I didn’t want to fiddle around with getting power to the Chumby, so the test is simply using my trusty old laptop and the EasySync adapter. Only the speedometer, the tachometer and the accelerator pedal position is attached because again I’m too lazy to fiddle with my cable layout and as such its connected to the Mazda HS-Can bus only rather than the MS-Can where the goodie trip computer information is contained.
Almost every concoction of technology is used ranging from CAN, USB, PHP, HTTP, Shared Memory, XML, Flash, to an obscure programming language called HaXe. Here is the result :-
The toys just keep coming in! Another one of those wallet killing impulsive orders whilst I was sick in bed last week just arrived today, a USB-CAN bus converter module by EasySync that promises a great interface and should work in Linux! This will give a little bump start to my Mazda CAN Bus / mChumby projects.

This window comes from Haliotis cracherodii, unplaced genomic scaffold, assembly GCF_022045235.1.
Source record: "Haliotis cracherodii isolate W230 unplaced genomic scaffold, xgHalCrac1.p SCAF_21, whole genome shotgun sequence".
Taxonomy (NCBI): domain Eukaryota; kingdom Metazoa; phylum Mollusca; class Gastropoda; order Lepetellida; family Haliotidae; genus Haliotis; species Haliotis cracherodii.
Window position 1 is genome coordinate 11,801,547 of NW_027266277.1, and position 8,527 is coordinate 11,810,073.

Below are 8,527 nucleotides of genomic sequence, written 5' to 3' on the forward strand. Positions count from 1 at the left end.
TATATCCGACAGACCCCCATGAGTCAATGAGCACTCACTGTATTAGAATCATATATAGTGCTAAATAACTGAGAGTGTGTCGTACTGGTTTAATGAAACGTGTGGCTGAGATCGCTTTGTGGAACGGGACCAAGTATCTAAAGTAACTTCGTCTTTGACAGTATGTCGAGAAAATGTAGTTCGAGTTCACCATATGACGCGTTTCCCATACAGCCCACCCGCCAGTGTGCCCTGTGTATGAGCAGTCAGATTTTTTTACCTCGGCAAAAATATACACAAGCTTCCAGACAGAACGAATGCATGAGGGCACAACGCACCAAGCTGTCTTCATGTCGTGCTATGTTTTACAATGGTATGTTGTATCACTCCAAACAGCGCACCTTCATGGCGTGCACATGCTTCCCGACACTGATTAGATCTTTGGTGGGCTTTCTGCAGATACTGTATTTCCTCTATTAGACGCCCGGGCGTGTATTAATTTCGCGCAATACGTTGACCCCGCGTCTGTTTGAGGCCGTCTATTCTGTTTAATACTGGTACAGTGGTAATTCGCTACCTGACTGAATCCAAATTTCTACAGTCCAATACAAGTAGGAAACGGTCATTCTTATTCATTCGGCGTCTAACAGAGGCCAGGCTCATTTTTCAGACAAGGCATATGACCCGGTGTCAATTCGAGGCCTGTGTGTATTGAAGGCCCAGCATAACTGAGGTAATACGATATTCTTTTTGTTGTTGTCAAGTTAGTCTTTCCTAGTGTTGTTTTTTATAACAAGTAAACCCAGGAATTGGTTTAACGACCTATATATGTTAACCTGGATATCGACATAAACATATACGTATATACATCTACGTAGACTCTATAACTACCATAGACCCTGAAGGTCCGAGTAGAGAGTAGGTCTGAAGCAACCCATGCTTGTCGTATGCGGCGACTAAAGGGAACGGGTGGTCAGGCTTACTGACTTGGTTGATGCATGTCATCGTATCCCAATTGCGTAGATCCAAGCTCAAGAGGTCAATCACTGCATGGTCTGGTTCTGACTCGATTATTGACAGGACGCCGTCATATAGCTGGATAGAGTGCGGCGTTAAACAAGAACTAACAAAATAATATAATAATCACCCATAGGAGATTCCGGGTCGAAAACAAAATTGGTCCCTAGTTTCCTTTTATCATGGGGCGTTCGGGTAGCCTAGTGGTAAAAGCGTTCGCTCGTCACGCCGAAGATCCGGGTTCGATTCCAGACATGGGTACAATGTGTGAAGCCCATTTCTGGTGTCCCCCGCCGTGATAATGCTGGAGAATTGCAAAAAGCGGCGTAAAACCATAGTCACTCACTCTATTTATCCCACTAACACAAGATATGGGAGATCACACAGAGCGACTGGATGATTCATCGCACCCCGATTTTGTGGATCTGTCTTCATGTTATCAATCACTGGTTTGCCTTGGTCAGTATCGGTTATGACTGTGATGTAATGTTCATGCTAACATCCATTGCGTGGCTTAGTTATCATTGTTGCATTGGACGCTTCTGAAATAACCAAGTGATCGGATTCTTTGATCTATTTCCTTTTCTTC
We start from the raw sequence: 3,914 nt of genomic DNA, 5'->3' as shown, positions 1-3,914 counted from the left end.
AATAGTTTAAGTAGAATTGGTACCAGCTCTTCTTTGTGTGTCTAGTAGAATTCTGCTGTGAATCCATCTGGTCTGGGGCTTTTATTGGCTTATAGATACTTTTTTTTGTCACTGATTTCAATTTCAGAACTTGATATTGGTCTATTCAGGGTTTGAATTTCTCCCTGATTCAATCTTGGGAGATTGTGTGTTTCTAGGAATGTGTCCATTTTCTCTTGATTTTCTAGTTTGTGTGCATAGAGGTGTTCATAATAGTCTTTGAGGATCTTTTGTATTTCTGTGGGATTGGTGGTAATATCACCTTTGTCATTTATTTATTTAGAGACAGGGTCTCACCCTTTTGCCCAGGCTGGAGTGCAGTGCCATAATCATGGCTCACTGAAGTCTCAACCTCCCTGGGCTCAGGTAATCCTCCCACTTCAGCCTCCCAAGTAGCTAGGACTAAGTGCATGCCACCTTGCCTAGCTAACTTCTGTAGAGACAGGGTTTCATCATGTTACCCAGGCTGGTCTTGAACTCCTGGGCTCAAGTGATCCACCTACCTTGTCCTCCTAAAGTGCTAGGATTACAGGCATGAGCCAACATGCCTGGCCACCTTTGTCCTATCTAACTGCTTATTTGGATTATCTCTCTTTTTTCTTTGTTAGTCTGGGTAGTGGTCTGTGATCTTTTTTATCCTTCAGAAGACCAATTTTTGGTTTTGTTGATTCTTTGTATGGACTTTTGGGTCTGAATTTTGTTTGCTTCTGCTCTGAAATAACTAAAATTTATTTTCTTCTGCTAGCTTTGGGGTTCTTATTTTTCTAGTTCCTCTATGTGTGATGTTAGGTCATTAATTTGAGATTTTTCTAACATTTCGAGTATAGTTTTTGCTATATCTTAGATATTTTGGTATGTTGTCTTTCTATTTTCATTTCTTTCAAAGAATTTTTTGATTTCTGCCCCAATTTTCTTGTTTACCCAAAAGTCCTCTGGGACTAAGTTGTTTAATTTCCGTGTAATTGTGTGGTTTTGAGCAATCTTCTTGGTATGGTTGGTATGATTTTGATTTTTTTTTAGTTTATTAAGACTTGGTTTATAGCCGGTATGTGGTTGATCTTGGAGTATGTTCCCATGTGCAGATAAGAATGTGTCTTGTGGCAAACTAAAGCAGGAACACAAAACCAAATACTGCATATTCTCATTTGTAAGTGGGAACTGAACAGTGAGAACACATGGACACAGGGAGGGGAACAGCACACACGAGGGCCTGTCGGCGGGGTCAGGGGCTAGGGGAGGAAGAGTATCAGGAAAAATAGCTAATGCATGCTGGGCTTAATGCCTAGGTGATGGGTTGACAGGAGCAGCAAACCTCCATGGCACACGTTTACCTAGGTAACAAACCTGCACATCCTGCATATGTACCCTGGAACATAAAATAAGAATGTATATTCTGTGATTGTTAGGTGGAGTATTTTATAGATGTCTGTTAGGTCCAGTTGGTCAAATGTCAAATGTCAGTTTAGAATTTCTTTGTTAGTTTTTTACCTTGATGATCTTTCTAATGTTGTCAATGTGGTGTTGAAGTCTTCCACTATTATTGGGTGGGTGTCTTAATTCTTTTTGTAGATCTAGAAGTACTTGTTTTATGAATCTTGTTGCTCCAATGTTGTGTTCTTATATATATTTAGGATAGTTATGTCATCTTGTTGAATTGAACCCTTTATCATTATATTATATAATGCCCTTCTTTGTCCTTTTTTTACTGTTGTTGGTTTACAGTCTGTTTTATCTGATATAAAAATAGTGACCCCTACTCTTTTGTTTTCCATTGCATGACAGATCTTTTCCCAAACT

Note : EasySync UK’s online form doesn’t allow international shipping but a short E-mail or two managed that. There is a US subsidiary with US and international shipping, but the international shipping rates on the US site is plain ridiculous [$68USD to ship a $88 device to Australia].
Note 2 : I hear the interface is mimicking the Lawicel CAN-USB interface…only hearsay…
Plugged it in – didn’t work. Doh! Took a peek at the manual and website, nothing on Linux other than “Linux drivers provided”… So much for the marketing material, guess I have to try make it work myself. (Yes I got it working, read on for the quick run-down post aimed at helping others)